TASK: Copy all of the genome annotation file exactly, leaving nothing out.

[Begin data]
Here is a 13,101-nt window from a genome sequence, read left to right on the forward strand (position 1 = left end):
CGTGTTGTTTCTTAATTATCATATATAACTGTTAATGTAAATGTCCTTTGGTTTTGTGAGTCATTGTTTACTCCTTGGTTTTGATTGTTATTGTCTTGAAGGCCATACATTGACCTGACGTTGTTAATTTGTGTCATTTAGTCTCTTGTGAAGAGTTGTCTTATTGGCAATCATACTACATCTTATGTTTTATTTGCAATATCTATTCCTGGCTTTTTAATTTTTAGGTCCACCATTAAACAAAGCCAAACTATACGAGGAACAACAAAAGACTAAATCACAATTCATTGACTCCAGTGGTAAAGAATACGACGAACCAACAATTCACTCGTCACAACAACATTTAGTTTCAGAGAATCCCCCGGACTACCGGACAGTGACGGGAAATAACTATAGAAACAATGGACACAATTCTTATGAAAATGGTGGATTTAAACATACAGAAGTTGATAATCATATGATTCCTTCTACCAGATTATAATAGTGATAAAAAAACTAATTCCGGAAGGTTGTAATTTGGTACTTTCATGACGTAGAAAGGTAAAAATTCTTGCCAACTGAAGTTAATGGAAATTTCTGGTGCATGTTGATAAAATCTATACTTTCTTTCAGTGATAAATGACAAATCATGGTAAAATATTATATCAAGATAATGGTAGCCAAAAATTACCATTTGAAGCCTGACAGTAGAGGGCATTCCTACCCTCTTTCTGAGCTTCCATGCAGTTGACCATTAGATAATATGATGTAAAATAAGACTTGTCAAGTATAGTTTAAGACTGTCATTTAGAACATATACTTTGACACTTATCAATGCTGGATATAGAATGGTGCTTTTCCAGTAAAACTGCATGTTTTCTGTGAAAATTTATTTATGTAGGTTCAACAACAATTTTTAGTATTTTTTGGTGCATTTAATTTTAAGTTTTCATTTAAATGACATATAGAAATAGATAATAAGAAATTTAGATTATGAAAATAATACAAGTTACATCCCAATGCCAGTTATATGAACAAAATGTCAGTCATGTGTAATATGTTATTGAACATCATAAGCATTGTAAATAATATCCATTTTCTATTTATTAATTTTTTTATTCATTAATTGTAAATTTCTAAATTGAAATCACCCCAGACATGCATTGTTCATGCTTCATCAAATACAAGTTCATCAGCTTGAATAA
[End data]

Here is a 13,101-nt window from a genome sequence, read left to right on the forward strand (position 1 = left end):
CGTGTTGTTTCTTAATTATCATATATAACTGTTAATGTAAATGTCCTTTGGTTTTGTGAGTCATTGTTTACTCCTTGGTTTTGATTGTTATTGTCTTGAAGGCCATACATTGACCTGACGTTGTTAATTTGTGTCATTTAGTCTCTTGTGAAGAGTTGTCTTATTGGCAATCATACTACATCTTATGTTTTATTTGCAATATCTATTCCTGGCTTTTTAATTTTTAGGTCCACCATTAAACAAAGCCAAACTATACGAGGAACAACAAAAGACTAAATCACAATTCATTGACTCCAGTGGTAAAGAATACGACGAACCAACAATTCACTCGTCACAACAACATTTAGTTTCAGAGAATCCCCCGGACTACCGGACAGTGACGGGAAATAACTATAGAAACAATGGACACAATTCTTATGAAAATGGTGGATTTAAACATACAGAAGTTGATAATCATATGATTCCTTCTACCAGATTATAATAGTGATAAAAAAACTAATTCCGGAAGGTTGTAATTTGGTACTTTCATGACGTAGAAAGGTAAAAATTCTTGCCAACTGAAGTTAATGGAAATTTCTGGTGCATGTTGATAAAATCTATACTTTCTTTCAGTGATAAATGACAAATCATGGTAAAATATTATATCAAGATAATGGTAGCCAAAAATTACCATTTGAAGCCTGACAGTAGAGGGCATTCCTACCCTCTTTCTGAGCTTCCATGCAGTTGACCATTAGATAATATGATGTAAAATAAGACTTGTCAAGTATAGTTTAAGACTGTCATTTAGAACATATACTTTGACACTTATCAATGCTGGATATAGAATGGTGCTTTTCCAGTAAAACTGCATGTTTTCTGTGAAAATTTATTTATGTAGGTTCAACAACAATTTTTAGTATTTTTTGGTGCATTTAATTTTAAGTTTTCATTTAAATGACATATAGAAATAGATAATAAGAAATTTAGATTATGAAAATAATACAAGTTACATCCCAATGCCAGTTATATGAACAAAATGTCAGTCATGTGTAATATGTTATTGAACATCATAAGCATTGTAAATAATATCCATTTTCTATTTATTAATTTTTTTATTCATTAATTGTAAATTTCTAAATTGAAATCACCCCAGACATGCATTGTTCATGCTTCATCAAATACAAGTTCATCAGCTTGAATAA